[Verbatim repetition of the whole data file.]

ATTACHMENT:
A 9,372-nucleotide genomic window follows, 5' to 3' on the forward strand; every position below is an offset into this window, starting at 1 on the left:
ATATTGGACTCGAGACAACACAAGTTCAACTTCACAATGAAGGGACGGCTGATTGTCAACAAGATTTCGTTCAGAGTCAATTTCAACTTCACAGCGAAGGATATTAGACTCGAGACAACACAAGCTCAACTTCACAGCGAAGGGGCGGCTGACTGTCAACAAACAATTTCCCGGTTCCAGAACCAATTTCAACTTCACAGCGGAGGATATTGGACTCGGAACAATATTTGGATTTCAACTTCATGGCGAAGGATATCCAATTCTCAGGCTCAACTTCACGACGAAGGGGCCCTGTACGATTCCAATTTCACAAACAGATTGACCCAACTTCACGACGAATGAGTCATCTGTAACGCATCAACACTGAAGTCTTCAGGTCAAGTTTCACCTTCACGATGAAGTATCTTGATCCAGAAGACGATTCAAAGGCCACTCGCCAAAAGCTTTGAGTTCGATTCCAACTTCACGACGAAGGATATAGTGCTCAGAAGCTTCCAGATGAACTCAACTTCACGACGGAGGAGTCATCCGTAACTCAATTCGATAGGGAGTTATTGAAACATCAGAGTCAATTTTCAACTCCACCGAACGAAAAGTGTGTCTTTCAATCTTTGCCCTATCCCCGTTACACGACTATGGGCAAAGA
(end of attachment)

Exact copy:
A 9,372-nucleotide genomic window follows, 5' to 3' on the forward strand; every position below is an offset into this window, starting at 1 on the left:
ATATTGGACTCGAGACAACACAAGTTCAACTTCACAATGAAGGGACGGCTGATTGTCAACAAGATTTCGTTCAGAGTCAATTTCAACTTCACAGCGAAGGATATTAGACTCGAGACAACACAAGCTCAACTTCACAGCGAAGGGGCGGCTGACTGTCAACAAACAATTTCCCGGTTCCAGAACCAATTTCAACTTCACAGCGGAGGATATTGGACTCGGAACAATATTTGGATTTCAACTTCATGGCGAAGGATATCCAATTCTCAGGCTCAACTTCACGACGAAGGGGCCCTGTACGATTCCAATTTCACAAACAGATTGACCCAACTTCACGACGAATGAGTCATCTGTAACGCATCAACACTGAAGTCTTCAGGTCAAGTTTCACCTTCACGATGAAGTATCTTGATCCAGAAGACGATTCAAAGGCCACTCGCCAAAAGCTTTGAGTTCGATTCCAACTTCACGACGAAGGATATAGTGCTCAGAAGCTTCCAGATGAACTCAACTTCACGACGGAGGAGTCATCCGTAACTCAATTCGATAGGGAGTTATTGAAACATCAGAGTCAATTTTCAACTCCACCGAACGAAAAGTGTGTCTTTCAATCTTTGCCCTATCCCCGTTACACGACTATGGGCAAAGA